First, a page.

Italy’s Impact on Traders

There's a historical relationship between U.S. and Italian stocks to suggest that the S&P could be headed down.

   

Video Transcript

Basically what we’ve got is that Italian stocks are declining – and they have been for a while – at the same time that U.S. stocks have been rising.

[Italian stocks are showing some sharp declines, including Eni SpA (NYSE:E)  down 4.2% on the week, Telecom Italia (NYSE:TI) down 12.1% and the iShares MSCI Italy ETF (NYSE:EWI).]

Normally, U.S. stocks and Italian stocks have a positive correlation and sometimes one of them will catch up with the other by rising, so you’ll actually get a correction in favor of risk appetite, but that’s rare. In my experience, and when I’ve done some work on this particular problem, I’ve found that about 75% of the time the price correction happens in favor of fear, meaning that the S&P 500 should be expected to decline.

Again, as I said, that’s not 100% but it is a pretty solid ratio. The last time things really got like this was almost the same time in 2012. We had prices rising on the S&P 500. In fact, if we basically look at what happened from the beginning of February 2012 through essentially the end of April 2012 on the S&P 500, it was a still a mild rise in price while we saw the Italian stocks down quite a bit. Sure enough, we finally did get a correction in favor of risk.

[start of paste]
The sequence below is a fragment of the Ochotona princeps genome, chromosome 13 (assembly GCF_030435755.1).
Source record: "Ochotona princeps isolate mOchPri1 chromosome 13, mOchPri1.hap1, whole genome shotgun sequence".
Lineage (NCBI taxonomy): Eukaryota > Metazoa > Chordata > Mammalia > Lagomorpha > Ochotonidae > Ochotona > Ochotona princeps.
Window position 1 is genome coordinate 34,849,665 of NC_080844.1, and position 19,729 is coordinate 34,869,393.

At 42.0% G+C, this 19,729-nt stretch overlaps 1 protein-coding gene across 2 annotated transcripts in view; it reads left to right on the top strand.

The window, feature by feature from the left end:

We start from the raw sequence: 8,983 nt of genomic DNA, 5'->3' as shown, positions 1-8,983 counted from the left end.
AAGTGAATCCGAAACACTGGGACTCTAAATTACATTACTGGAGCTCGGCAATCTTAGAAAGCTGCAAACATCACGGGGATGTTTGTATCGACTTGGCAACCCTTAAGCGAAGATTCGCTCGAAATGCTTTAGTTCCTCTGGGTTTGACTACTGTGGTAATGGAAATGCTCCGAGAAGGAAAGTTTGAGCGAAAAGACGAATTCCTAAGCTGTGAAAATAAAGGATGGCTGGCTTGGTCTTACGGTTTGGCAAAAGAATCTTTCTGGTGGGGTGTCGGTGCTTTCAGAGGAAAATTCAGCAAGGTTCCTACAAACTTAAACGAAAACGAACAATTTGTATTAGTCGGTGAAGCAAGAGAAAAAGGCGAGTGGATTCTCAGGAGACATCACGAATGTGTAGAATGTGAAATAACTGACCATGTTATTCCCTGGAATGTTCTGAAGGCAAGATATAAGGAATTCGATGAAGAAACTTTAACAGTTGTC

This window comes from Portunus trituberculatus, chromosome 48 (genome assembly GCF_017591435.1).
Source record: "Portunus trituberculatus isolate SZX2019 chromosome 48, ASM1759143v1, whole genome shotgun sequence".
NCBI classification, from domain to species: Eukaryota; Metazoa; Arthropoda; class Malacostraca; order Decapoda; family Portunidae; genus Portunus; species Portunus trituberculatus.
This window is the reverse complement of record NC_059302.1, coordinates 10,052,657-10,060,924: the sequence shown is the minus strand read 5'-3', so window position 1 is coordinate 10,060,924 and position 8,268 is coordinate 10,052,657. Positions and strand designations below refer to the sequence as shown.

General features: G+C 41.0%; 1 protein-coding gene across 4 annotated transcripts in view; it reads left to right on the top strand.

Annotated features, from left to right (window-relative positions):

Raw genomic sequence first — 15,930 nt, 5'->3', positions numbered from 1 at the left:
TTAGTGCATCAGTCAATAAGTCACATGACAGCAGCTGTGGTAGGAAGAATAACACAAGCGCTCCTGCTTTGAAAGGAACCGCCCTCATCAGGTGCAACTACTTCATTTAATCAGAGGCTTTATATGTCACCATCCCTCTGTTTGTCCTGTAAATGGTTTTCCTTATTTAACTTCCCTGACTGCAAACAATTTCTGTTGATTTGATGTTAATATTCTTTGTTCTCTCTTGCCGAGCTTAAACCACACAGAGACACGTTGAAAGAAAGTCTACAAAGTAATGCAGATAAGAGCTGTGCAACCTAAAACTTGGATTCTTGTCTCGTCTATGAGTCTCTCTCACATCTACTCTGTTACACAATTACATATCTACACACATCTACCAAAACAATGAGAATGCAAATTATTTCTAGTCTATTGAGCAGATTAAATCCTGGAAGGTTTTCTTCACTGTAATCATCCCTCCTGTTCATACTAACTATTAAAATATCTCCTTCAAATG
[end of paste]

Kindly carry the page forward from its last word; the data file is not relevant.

So, this is what we’re watching very closely at SlingShot Trader – us and everybody else – because the real question here is because Spain and then Italy – I don’t know that you can prioritize one over the other – because they’re next in line for a bailout, are they going to do the same thing in those economies that they did in Cyprus?

Cyprus is inconsequential. It doesn’t really matter, but what it does do is signal what the European Union is likely to do in these bigger economies. So, if they were to confiscate deposits, for example, from Spanish banks and Italian banks, you’d see a flight to quality really fast. In other words, you’d see a flight of capital out of those economies and that would be disastrous for those stocks, which would, in turn, also be a bad thing for global stocks, including here in the U.S.

So, we are watching this really closely. It’s not something we can say, yes, this is happening or it’s going to go down. So far, the primary trend has been really strong on the S&P 500, but this is an important enough development in the market that we are watching it very, very closely to justify why we want to take profits a little early, especially out of bullish positions.

Investor Place advisors John Jagerson and S. Wade Hansen are co-founders of LearningMarkets.com, as well as the co-editors of SlingShot Trader, a trading service designed to help you make options profits by trading the news.  Get in on the next trade and get 1 free month today by clicking here.


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